Something is stirring in Iraq. On July 3, car bombs ripped through mainly Shiite neighborhoods across the country, killing 36 people. It was the latest tragedy in a bloody month -- a prolonged political crisis has weakened the government in Baghdad, giving insurgent groups an opening to expand their operations. The consequent surge in violence has led some to fear that the country could once again be descending into civil war.
But just as Iraqi politics heats up, the United States is rapidly losing its ability to decipher events in the country. "Half of our situational awareness is gone," an unnamed U.S. official told the Wall Street Journal in June. "More than half," a serving U.S. military officer told me when I asked about the accuracy of that statement.
To Iraq experts, these statements ring true: At the height of the "surge," the United States collected fine-grain data from the 166,000 U.S. troops and 700 CIA personnel in Iraq, as well as a network of 31 Provincial Reconstruction Teams. Now, U.S. embassy staff enjoy very limited freedom of movement -- hemmed in by a suspicious government in Baghdad and a still-dangerous security situation. According to the Journal, the CIA station in Iraq may be reduced to 40 percent of its peak levels because the Iraqi government is extremely sensitive about its intelligence work with the Iraqi security forces.
The information vacuum has led Iraq experts and officials in U.S. President Barack Obama's administration to increasingly argue over basic facts. Note the hot exchange in Foreign Affairs between Deputy National Security Advisor Tony Blinken and veteran Los Angeles Times journalist Ned Parker -- two men who dedicated much of the last decade to Iraq's future -- on the stability of the country. The fact that Blinken and Parker cannot agree on the basics -- such as whether violence is increasing gradually, as Parker asserts, or sits at "historic lows," as Blinken claims -- bodes ill for an informed debate on Iraq.
What a dramatic reversal from just a few short years ago. When the U.S. presence was at its zenith, the U.S. government developed what the Germans call Fingerspitzengefühl -- fingertip feeling. Read the hundreds of cables from Provincial Reconstruction Teams released by WikiLeaks and you will be astounded by the granular knowledge the United States developed on Iraqi personalities and local conditions. Although such insight into a foreign nation can be intoxicating -- even addictive -- it is not the normal state of affairs, and it ebbed with the military's withdrawal.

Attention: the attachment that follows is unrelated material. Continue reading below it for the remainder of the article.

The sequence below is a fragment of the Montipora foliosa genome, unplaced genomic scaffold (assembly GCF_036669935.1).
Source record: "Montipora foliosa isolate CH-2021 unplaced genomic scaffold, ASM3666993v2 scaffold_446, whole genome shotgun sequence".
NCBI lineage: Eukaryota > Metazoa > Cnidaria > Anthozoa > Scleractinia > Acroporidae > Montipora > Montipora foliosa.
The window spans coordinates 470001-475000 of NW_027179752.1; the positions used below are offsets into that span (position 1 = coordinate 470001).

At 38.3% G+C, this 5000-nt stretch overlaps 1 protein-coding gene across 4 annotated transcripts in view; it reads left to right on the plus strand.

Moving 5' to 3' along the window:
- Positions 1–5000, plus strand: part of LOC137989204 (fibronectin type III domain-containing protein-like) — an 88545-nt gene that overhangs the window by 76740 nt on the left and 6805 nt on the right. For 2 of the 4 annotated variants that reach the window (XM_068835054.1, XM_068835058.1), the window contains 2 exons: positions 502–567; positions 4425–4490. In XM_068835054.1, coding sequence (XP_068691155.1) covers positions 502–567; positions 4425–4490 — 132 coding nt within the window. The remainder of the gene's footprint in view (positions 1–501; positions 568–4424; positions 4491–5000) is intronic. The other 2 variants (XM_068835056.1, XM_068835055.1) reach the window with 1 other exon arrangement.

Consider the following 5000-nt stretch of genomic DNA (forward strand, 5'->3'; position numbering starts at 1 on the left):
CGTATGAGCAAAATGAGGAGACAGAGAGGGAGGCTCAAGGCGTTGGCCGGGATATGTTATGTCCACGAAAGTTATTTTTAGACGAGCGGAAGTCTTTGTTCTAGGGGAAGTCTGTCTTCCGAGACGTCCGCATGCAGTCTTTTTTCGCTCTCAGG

U.S. awareness in Iraq began to decline as soon as the U.S.-Iraq security agreement that determined American troops' departure date was signed in November 2008, and it accelerated as the slow drawdown of forces commenced. By the summer of 2011, U.S.-collected Significant Activity (SIGACT) reports on militant attacks were becoming ragged -- lacking detail, containing erroneous geospatial data, and only partially covering key parts of the country and certain classes of activity. In fall 2011, whole provinces began to "go dark" as the last U.S. forces left. And at 11:59 p.m. on Dec. 15, 2011, the U.S. military incident reporting system issued its last SIGACT report. As ordered by its political masters, the U.S. military turned off the lights and locked the doors behind them.
The truth is that the United States is now flying blind in Baghdad. Since the U.S. military exit, situational awareness has reached an all-time low. Despite the massive U.S. Embassy in Baghdad, U.S. government personnel have minimal freedom of movement due to security concerns and skyrocketing Iraqi government suspicion of any foreign information-gathering activities, however benign. As the Journal article noted, U.S. intelligence agencies in Iraq have also found themselves unable to maintain relations with the prickly and increasingly powerful civilian intelligence agencies in the country.